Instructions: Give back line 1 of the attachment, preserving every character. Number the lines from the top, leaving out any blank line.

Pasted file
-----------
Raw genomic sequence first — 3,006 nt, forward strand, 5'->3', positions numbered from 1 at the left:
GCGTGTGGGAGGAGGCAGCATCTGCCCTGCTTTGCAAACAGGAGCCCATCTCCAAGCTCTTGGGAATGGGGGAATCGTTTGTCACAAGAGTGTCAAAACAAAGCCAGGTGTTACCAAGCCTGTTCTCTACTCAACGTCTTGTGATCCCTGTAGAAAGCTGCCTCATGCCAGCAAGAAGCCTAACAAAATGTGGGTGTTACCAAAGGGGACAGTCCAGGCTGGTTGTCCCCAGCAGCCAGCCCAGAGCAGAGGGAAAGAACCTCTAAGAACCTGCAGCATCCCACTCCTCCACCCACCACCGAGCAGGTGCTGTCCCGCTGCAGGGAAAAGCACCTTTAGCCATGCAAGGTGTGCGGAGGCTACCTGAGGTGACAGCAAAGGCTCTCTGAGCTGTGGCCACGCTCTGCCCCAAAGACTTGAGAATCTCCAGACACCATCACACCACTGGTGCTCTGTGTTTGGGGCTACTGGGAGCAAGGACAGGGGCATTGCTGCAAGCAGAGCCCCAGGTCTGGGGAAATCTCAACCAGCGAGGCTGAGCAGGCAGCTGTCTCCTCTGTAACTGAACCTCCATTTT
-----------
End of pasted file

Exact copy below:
Raw genomic sequence first — 3,006 nt, forward strand, 5'->3', positions numbered from 1 at the left: